Creating your home inventory in case disaster strikes
SALT LAKE CITY – KSL producer Keira Farrimond isn’t exactly a fan of disaster planning, but she’s taking inventory of her possessions from a statuette to a digital piano and from a television to shoes and more.
The Farrimonds have been hit by burglars before as they were moving out of their old home.
“We lost a bunch of electronics and we had no record of when we bought them, no serial numbers,” recalled Farrimond.
“It’s very rare that I bump into customers who have a records of what they own,” State Farm agent Bekka Carlson told KSL. “You buy things and then you get rid of things and you replace those items. And, keeping your receipts and documentation is something that can be cumbersome to do.”
Carlson says having a home inventory really speeds up the claims process. And, it can save you from losing hundreds to thousands of dollars on lost or damaged items you forget.
“Then, weeks and weeks later it comes back to you and it’s really hard to then say, ‘Hey, oh by the way, I had a necklace.’ Or, ‘Hey, I had that I need,’” explained Carlson. “We want as an insurance company to be able to indemnify you for your loss, to be able to help take care of you. But, we’re not mind readers either.”
Carlson says a great tool that can make creating a home inventory a fairly simple process is your smartphone. You can use it to take pictures of your items that you can upload to cloud storage. Or, narrate a video taken of your stuff as you go room-by-room.
“If you said, ‘I have this and this and this and I paid this for it,’ said Carlson, “and we see it in a video, we see it in a picture – then you’re getting reimbursement very quickly.”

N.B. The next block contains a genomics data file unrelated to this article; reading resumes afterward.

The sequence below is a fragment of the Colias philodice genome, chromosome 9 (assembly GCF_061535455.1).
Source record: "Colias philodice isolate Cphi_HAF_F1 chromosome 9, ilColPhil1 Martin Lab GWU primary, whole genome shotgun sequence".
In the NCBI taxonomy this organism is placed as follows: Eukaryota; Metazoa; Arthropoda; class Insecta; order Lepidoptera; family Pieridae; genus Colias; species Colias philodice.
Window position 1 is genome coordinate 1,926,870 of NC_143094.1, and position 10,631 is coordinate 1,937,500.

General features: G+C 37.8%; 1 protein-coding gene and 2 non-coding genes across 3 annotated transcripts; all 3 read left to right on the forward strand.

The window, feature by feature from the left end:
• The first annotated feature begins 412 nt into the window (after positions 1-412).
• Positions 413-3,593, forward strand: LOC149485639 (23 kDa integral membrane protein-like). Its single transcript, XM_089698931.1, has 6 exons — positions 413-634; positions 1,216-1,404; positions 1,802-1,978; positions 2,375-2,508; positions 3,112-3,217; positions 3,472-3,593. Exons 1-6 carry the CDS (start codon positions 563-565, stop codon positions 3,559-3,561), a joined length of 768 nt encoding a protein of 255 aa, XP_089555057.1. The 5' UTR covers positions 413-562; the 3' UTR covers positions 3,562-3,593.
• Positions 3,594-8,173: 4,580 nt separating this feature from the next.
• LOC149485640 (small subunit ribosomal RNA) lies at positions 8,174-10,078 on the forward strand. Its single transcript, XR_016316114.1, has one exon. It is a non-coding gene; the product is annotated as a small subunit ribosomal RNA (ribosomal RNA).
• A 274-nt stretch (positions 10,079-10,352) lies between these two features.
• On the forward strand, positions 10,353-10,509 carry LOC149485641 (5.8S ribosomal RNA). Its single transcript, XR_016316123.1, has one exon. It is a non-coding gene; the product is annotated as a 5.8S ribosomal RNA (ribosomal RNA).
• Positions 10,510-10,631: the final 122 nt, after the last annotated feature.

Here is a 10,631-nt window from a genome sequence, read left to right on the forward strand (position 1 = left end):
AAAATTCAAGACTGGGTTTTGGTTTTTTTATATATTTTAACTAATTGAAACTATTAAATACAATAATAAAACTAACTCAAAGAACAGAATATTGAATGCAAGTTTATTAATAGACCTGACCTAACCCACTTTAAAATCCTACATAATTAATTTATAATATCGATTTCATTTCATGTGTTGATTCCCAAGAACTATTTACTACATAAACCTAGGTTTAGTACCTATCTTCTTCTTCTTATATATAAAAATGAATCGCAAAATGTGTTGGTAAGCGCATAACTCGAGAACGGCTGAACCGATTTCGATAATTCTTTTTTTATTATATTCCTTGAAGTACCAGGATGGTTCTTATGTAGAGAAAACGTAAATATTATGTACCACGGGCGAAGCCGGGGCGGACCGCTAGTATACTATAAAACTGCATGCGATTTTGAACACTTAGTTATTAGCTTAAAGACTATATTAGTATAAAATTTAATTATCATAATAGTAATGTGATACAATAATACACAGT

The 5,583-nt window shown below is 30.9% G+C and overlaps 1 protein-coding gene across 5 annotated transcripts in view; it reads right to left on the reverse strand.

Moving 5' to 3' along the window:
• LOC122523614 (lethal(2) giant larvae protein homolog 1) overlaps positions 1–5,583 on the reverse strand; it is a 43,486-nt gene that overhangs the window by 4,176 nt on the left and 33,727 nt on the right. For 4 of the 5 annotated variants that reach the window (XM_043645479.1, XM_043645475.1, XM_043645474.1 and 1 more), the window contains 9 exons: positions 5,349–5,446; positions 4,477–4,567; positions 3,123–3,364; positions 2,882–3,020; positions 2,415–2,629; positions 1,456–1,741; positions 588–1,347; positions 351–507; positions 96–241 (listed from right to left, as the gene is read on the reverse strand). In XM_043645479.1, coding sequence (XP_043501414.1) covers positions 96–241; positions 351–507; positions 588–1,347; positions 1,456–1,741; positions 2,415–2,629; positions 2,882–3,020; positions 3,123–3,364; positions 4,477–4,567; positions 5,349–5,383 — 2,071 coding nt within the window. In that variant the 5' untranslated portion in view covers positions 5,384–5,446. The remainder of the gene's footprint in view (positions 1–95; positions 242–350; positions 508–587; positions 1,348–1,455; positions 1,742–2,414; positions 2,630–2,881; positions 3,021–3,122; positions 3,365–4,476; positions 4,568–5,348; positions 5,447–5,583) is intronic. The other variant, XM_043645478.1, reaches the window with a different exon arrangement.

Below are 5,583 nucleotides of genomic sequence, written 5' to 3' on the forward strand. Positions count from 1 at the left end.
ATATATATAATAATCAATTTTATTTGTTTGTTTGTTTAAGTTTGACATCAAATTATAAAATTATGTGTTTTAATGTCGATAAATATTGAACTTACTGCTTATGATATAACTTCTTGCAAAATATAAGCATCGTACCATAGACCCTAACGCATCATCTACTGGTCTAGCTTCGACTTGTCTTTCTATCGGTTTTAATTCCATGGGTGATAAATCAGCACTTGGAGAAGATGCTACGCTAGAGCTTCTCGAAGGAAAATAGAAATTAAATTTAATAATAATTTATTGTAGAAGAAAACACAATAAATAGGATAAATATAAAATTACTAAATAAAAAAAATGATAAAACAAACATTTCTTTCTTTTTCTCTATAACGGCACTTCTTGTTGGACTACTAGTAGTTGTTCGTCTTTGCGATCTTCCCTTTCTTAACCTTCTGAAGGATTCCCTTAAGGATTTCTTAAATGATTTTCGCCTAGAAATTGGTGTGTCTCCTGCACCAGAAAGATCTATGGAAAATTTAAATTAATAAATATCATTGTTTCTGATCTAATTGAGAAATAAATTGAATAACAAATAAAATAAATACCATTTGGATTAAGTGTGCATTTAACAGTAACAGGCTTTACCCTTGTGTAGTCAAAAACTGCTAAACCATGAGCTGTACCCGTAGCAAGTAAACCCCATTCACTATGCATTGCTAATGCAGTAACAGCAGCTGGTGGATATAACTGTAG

There are also apps that help guide you through the inventory process. State Farm has its own HomeIndex inventory app. Other insurers also have similar apps.
Farrimond is using the free app, Encircle, to take several overview pics of every room. It then allows here to tag items in those photos and add details for each item. She’s used it to inventory everything. She says it’s made taking stock of her stuff pretty easy.
“It’s really simple to navigate,” Farrimond explained. “Pick a room, take some pictures of the room. You can sit there for five minutes and detail all the items and then you’re done.”
When it comes to consumer electronics or appliances, Carlson recommends taking down details like brand, model number and serial number. Having a description helps with any item,as do details like when and where you bought an item and how much you paid.
Carlson says receipts are really helpful, especially for big ticket items.
“You don’t even have to keep a hard copy of it,” she told KSL. “Take a picture of it.”
Whatever tool you use to create your home inventory, Carlson says be sure to include the stuff in your drawers, cabinets, closets, garage and anything you might have in offsite storage. Include the little things like toys, jeans, linen, dishes and shoes. They all add up.
Keep your inventory somewhere where it’s safe and able to be accessed when disaster does strike your home like a friend’s home or in a safety deposit box. Better yet, keep it in the cloud.
And update your home inventory at least once a year. A good habit is to add items and receipts as you buy them while details are fresh in your mind.
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